Sunday, April 10, 2005


Blogroll Me!

Since I was a little girl, I was always impressed with people who used "big words"--they sounded intellectual, interesting, and whether or not they used their big words correctly wouldn't have mattered to me because I usually didn't know the difference.

I was a voracious reader while growing up, but was too often lazy to reach for the dictionary for words I was reading whose meaning I didn't understand, and so I just guessed the meaning in context. But in university and in my job as copy editor, I learned I really needed to use a dictionary to get the correct meaning.

It seems to me, and I was discussing this the other day with an editor, that we (he and I) use "big" words when we write, rather than when we talk. Neither he nor I could account for the difference, but it's been the pattern we've seen develop.

These days, I'm always looking to find a new word to use in my writing or in my conversations. And I came across one that sort of turned my head...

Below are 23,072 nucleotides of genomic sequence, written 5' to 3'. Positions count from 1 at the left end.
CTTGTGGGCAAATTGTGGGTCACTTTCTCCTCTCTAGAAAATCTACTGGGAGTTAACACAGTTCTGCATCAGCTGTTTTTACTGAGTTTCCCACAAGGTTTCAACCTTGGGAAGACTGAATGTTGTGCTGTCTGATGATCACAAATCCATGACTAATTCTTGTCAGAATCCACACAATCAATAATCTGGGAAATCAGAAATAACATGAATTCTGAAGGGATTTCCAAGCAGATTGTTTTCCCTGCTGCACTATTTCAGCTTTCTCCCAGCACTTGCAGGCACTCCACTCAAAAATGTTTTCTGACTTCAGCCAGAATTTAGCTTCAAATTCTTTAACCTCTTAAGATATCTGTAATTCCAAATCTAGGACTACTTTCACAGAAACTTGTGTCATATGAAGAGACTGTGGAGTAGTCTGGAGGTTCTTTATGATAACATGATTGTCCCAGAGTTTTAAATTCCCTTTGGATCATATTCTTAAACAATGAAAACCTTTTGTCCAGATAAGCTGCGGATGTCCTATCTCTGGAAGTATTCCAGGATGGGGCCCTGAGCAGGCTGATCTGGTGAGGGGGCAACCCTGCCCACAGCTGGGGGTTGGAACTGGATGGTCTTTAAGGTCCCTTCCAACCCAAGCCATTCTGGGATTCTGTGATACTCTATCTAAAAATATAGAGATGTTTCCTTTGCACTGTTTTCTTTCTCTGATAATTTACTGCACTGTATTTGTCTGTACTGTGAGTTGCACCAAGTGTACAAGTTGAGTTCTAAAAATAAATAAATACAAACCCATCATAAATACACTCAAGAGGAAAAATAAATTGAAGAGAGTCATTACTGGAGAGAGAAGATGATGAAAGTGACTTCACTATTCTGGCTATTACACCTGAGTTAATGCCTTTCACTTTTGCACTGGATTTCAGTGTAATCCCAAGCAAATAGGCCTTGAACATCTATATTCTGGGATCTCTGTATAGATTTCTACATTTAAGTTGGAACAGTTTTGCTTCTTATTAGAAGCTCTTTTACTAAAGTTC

Some time ago, I yelled over to my fellow copy editor (who happens to use a lovely vocabulary) over the "walls" of our "offices," "How are you?" and heard her answer with this: "Copacetic." "What did you say?" I asked back. "Copacetic" was her reply.

I thought to myself: "Where does Val [a non-Jew] know Hebrew from?" I was impressed, got up, went around the wall, and said "How did you know to answer me in Hebrew, and correctly?"

"What Hebrew? I said c-o-p-a-c-e-t-i-c."

"Ohhhh," I said, blushing two shades of red. "It sounded to me as if you'd said 'Kol b'seder,' which means 'everything is okay'. "

I looked up the definition in Webster's and saw this for copacetic: adj. (origin unknown), very satisfactory. Okay, Hebrew speakers, tell me that "copacetic" doesn't sound a lot like "{ha}kol b'seder". With its origins being unknown, perhaps it does stem from the Hebrew language...

In any case, I hope that everything in your life is c-o-p-a-c-e-t-i-c.